What is the responsibility of the citizen with regards to fake news and what role, if any, has media literacy to play in this informational fault line? Digital development and social media have made the citizen an active participant of the mass media with the most common illustrations of our involvement being the ability to share, comment, and like. Does the new public influence in media come with personal accountability? Media Literacy is traditionally defined as the ability to access, analyze, evaluate and create media. However, considering how new ways of communication have revolutionized the media, should the approach and the tools we use to teach it be reformulated and adapted? Is it time for the citizen to learn how to use medialiteracy tools by themselves as a way of understanding how they are contributing to the proliferation of fake news? How information is used to influence us? Would we be receptive to media literacy education attempts in the context of social media where most fake news are shared? Online, we look to connect, we seek to increase our visibility, and we enjoy having our own world views confirmed in an environment that can easily turn into an echo-chamber.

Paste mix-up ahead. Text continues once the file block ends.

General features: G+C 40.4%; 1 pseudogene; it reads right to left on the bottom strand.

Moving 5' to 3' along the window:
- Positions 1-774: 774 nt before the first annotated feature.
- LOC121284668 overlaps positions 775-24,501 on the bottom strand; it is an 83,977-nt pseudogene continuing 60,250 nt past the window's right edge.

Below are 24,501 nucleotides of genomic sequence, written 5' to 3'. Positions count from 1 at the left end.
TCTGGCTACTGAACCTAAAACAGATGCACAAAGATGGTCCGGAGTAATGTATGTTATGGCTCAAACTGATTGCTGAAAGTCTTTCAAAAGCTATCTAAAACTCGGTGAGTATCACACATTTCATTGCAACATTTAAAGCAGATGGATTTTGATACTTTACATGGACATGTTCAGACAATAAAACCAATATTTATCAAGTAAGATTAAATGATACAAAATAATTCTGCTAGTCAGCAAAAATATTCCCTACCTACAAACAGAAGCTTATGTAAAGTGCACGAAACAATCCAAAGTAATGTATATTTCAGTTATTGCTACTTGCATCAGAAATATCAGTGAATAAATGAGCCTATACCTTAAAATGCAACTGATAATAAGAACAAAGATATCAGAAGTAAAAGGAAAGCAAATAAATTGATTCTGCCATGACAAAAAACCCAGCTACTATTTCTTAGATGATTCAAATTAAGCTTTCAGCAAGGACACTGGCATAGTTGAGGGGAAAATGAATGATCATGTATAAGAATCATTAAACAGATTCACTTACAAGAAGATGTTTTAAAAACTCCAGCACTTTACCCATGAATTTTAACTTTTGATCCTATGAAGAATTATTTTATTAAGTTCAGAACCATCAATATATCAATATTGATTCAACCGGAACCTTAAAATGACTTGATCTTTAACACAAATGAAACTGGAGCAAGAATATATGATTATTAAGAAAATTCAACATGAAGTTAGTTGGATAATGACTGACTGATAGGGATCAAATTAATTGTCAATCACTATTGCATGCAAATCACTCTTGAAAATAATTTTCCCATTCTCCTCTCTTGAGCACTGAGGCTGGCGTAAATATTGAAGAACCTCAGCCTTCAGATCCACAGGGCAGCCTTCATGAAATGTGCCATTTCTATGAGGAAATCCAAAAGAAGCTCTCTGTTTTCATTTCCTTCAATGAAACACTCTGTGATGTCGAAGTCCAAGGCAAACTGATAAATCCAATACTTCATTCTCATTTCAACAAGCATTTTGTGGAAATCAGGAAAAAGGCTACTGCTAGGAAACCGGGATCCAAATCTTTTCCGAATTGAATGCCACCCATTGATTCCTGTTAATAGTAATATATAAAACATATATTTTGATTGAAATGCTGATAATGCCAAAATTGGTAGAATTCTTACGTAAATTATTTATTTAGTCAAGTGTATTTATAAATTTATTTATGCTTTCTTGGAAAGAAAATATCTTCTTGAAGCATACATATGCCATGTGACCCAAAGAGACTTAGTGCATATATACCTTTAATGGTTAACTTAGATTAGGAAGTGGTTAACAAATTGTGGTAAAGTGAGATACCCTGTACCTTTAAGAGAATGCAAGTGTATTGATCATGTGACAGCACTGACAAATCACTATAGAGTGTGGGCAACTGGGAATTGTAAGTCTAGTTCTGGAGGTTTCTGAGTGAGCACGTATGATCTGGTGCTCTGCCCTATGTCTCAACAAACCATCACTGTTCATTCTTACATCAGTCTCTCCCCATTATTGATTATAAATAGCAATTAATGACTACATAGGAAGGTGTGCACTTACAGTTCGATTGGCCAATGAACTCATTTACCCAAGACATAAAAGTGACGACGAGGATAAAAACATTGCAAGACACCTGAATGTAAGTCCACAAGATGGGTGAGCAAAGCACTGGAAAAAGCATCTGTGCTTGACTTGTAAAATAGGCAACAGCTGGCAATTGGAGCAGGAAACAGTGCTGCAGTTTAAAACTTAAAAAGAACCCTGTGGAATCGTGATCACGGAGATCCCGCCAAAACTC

Being self-critical is one of the most difficult things in the world, how do we surmount the obstacle in this labyrinthine media environment? How can we tackle the challenge of fake news which ultimately puts democracy to the test?
This session will gather speakers from different horizons to tackle the question, with each perspective possibly being the road to better understanding of the situation and last but not least, solutions.